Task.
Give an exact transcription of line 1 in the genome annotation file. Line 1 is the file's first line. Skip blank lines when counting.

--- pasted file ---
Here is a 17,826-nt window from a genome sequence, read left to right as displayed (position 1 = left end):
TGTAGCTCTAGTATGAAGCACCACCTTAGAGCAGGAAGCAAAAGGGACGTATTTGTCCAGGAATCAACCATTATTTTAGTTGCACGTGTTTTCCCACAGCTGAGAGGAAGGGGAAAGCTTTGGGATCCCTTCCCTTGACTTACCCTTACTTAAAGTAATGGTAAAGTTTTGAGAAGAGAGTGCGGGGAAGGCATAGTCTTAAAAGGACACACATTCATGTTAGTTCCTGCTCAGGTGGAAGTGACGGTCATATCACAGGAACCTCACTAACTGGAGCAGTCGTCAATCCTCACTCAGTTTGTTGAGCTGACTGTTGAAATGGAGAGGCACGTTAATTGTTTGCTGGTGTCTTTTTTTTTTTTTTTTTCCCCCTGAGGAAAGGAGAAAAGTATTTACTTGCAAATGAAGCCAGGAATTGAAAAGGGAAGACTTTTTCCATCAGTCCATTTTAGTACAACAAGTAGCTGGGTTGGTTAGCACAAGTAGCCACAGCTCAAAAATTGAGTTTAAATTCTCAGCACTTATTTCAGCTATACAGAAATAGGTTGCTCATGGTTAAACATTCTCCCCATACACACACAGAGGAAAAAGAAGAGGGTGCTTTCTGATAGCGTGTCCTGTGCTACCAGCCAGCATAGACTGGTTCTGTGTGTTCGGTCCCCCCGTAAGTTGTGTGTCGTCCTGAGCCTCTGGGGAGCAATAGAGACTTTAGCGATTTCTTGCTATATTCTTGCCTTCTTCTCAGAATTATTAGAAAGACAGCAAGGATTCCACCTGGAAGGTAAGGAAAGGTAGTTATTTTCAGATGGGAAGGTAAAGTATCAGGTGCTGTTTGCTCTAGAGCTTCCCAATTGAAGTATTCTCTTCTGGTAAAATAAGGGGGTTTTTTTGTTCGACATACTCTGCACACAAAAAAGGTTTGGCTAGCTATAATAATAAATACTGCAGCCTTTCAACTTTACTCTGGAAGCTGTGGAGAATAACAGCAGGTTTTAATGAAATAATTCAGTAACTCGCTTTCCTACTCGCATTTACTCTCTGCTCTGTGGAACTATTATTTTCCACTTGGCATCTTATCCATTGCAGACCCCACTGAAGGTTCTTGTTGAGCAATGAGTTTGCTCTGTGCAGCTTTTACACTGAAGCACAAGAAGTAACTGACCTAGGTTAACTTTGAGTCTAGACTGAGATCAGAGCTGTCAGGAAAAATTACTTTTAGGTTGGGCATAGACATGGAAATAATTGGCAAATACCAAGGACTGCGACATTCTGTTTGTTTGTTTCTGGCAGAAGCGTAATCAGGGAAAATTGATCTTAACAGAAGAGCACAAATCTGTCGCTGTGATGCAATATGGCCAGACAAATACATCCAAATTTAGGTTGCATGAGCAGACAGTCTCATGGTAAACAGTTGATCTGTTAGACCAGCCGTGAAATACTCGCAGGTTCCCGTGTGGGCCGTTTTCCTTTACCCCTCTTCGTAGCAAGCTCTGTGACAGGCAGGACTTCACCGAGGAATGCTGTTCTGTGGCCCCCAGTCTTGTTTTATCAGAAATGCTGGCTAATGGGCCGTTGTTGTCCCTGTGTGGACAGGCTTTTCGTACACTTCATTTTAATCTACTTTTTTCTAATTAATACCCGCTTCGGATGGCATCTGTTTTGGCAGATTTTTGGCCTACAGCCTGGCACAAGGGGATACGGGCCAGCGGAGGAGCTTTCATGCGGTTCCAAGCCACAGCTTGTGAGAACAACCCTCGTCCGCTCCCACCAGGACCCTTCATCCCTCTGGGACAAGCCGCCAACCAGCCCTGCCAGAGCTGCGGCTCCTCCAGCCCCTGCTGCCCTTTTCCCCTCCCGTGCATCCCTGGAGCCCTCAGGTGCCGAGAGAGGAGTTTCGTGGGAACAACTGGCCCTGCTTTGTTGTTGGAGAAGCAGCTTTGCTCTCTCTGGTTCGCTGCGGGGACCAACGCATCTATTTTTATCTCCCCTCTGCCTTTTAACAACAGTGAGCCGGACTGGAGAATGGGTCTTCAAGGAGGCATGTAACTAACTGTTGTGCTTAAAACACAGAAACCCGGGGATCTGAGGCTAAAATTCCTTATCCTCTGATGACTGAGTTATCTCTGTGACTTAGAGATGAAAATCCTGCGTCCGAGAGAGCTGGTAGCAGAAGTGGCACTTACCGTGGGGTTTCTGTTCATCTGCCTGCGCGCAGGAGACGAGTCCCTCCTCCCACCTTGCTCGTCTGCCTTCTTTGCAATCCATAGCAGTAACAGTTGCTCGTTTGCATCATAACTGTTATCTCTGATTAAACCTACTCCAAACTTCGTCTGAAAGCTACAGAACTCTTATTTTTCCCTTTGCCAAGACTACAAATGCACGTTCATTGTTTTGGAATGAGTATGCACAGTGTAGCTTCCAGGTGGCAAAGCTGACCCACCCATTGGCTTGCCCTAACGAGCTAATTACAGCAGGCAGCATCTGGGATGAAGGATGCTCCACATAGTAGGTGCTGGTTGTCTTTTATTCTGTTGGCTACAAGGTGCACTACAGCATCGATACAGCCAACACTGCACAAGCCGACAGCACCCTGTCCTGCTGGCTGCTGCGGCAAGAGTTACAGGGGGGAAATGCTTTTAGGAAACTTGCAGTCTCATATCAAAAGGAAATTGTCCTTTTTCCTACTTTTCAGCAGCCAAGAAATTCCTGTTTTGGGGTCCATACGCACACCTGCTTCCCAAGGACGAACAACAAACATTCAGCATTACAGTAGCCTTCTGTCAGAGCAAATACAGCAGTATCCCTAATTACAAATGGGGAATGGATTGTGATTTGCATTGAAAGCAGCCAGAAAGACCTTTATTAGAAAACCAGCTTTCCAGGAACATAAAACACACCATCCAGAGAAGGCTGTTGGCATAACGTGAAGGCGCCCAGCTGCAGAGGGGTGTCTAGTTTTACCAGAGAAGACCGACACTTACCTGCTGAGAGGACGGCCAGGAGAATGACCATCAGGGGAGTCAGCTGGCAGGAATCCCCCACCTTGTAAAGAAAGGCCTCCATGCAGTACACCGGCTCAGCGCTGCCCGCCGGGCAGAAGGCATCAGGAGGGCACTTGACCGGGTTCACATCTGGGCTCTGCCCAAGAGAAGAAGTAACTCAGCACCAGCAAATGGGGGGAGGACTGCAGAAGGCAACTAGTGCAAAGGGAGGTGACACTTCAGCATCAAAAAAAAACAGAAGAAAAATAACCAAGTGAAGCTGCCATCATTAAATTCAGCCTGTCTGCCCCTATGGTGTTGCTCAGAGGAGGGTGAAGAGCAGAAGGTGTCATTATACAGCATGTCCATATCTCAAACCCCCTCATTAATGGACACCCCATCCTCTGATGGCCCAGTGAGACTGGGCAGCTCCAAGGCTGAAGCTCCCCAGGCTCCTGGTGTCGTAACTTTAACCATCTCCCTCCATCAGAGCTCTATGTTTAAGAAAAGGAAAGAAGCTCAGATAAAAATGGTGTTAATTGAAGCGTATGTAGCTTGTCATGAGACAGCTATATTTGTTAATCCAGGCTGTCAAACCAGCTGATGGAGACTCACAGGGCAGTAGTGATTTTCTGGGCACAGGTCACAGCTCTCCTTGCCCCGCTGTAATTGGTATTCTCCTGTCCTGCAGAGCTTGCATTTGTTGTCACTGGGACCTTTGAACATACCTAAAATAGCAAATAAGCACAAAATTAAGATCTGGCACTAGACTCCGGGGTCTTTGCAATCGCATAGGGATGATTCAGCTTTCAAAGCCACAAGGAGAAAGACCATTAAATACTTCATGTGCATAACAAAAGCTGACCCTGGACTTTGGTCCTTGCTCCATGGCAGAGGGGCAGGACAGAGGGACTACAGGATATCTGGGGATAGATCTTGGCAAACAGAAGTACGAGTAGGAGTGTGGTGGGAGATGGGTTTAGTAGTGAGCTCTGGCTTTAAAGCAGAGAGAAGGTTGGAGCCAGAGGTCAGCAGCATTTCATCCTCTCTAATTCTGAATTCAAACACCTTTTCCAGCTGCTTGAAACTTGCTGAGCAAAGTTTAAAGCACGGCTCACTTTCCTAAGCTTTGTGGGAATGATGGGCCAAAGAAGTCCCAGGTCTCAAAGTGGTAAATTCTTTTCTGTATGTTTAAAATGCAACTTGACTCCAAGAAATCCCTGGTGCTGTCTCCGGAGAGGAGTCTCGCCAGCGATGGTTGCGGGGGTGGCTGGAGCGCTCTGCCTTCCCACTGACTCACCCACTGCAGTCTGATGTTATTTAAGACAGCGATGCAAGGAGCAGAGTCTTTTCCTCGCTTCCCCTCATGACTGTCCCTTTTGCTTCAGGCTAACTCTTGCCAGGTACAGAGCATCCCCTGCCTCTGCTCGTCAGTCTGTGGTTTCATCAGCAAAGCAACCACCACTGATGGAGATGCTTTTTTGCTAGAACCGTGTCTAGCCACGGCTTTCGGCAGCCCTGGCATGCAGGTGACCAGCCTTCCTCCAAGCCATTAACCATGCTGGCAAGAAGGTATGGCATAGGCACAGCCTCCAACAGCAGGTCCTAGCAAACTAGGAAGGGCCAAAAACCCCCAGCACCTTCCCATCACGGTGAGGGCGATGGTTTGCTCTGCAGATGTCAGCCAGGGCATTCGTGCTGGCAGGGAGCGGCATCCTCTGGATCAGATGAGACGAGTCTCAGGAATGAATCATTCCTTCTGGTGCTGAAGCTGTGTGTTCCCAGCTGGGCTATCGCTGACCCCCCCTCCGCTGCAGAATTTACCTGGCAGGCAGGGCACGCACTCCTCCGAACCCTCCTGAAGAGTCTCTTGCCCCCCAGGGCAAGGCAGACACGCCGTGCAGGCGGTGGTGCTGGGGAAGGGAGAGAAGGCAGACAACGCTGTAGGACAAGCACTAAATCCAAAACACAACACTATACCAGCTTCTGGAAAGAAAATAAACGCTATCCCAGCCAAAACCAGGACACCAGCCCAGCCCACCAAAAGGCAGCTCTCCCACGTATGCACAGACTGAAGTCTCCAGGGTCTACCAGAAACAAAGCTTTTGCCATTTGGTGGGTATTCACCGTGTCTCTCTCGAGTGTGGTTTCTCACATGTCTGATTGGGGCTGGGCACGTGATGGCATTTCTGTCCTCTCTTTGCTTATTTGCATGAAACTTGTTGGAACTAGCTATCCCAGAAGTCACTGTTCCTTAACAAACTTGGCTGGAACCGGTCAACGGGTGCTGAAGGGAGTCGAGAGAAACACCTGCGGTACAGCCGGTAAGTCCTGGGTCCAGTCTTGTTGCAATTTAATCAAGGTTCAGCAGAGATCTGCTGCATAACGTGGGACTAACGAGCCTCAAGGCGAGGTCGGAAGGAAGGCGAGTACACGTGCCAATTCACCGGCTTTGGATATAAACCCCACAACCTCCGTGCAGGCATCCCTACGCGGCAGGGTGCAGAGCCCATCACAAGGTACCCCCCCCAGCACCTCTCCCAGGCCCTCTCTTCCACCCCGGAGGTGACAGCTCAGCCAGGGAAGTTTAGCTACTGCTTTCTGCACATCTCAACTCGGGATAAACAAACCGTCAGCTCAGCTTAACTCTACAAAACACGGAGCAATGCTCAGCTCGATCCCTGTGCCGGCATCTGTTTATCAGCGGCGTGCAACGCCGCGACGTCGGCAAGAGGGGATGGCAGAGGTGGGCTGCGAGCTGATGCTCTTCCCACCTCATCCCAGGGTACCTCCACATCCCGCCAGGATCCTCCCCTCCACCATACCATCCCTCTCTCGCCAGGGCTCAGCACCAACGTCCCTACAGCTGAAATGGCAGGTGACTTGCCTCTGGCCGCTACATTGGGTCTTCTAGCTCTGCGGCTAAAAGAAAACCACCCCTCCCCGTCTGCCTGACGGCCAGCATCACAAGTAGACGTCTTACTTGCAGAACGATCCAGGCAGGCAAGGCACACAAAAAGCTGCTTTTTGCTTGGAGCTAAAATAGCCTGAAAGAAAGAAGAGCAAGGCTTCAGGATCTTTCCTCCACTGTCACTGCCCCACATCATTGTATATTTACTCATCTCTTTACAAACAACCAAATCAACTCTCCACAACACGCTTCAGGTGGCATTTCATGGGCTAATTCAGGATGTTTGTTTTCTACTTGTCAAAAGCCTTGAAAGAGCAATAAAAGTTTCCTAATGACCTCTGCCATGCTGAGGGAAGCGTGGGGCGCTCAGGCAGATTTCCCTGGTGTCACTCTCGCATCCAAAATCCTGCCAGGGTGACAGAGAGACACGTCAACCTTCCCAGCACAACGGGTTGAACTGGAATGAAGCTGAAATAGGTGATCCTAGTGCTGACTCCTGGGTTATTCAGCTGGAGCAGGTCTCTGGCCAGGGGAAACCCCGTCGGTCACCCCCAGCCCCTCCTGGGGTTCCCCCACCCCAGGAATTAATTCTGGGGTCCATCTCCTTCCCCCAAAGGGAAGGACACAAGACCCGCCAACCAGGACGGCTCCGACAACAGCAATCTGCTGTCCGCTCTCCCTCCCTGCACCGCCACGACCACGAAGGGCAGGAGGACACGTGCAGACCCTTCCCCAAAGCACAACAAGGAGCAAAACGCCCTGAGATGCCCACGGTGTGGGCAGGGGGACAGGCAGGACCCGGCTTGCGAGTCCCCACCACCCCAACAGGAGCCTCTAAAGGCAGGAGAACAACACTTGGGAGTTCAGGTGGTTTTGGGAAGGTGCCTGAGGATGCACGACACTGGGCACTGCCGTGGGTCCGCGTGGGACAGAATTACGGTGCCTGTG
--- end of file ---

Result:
Here is a 17,826-nt window from a genome sequence, read left to right as displayed (position 1 = left end):